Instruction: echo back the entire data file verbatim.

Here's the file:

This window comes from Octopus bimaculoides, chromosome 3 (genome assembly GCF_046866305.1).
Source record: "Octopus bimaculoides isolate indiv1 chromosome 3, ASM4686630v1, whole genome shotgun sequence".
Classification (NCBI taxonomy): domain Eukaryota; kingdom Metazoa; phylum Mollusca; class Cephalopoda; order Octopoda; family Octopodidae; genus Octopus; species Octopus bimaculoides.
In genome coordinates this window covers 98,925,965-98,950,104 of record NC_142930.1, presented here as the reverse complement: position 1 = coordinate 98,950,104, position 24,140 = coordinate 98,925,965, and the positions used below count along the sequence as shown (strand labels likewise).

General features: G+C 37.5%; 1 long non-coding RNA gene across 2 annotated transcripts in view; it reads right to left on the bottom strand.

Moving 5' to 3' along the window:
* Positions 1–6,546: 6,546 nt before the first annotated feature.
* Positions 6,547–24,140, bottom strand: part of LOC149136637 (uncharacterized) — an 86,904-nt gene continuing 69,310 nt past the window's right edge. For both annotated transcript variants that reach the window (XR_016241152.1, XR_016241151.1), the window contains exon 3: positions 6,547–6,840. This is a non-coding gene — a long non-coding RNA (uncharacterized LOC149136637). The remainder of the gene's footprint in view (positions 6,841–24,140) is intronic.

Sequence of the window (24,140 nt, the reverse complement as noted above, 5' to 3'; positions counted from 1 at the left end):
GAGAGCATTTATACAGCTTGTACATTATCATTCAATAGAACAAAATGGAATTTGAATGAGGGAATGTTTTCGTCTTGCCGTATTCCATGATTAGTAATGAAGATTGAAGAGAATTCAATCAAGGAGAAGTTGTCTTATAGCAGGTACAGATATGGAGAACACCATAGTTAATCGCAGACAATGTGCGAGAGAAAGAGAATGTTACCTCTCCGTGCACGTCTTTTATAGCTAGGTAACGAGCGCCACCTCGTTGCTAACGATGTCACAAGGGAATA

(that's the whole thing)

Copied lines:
This window comes from Octopus bimaculoides, chromosome 3 (genome assembly GCF_046866305.1).
Source record: "Octopus bimaculoides isolate indiv1 chromosome 3, ASM4686630v1, whole genome shotgun sequence".
Classification (NCBI taxonomy): domain Eukaryota; kingdom Metazoa; phylum Mollusca; class Cephalopoda; order Octopoda; family Octopodidae; genus Octopus; species Octopus bimaculoides.
In genome coordinates this window covers 98,925,965-98,950,104 of record NC_142930.1, presented here as the reverse complement: position 1 = coordinate 98,950,104, position 24,140 = coordinate 98,925,965, and the positions used below count along the sequence as shown (strand labels likewise).

General features: G+C 37.5%; 1 long non-coding RNA gene across 2 annotated transcripts in view; it reads right to left on the bottom strand.

Moving 5' to 3' along the window:
* Positions 1–6,546: 6,546 nt before the first annotated feature.
* Positions 6,547–24,140, bottom strand: part of LOC149136637 (uncharacterized) — an 86,904-nt gene continuing 69,310 nt past the window's right edge. For both annotated transcript variants that reach the window (XR_016241152.1, XR_016241151.1), the window contains exon 3: positions 6,547–6,840. This is a non-coding gene — a long non-coding RNA (uncharacterized LOC149136637). The remainder of the gene's footprint in view (positions 6,841–24,140) is intronic.

Sequence of the window (24,140 nt, the reverse complement as noted above, 5' to 3'; positions counted from 1 at the left end):
GAGAGCATTTATACAGCTTGTACATTATCATTCAATAGAACAAAATGGAATTTGAATGAGGGAATGTTTTCGTCTTGCCGTATTCCATGATTAGTAATGAAGATTGAAGAGAATTCAATCAAGGAGAAGTTGTCTTATAGCAGGTACAGATATGGAGAACACCATAGTTAATCGCAGACAATGTGCGAGAGAAAGAGAATGTTACCTCTCCGTGCACGTCTTTTATAGCTAGGTAACGAGCGCCACCTCGTTGCTAACGATGTCACAAGGGAATA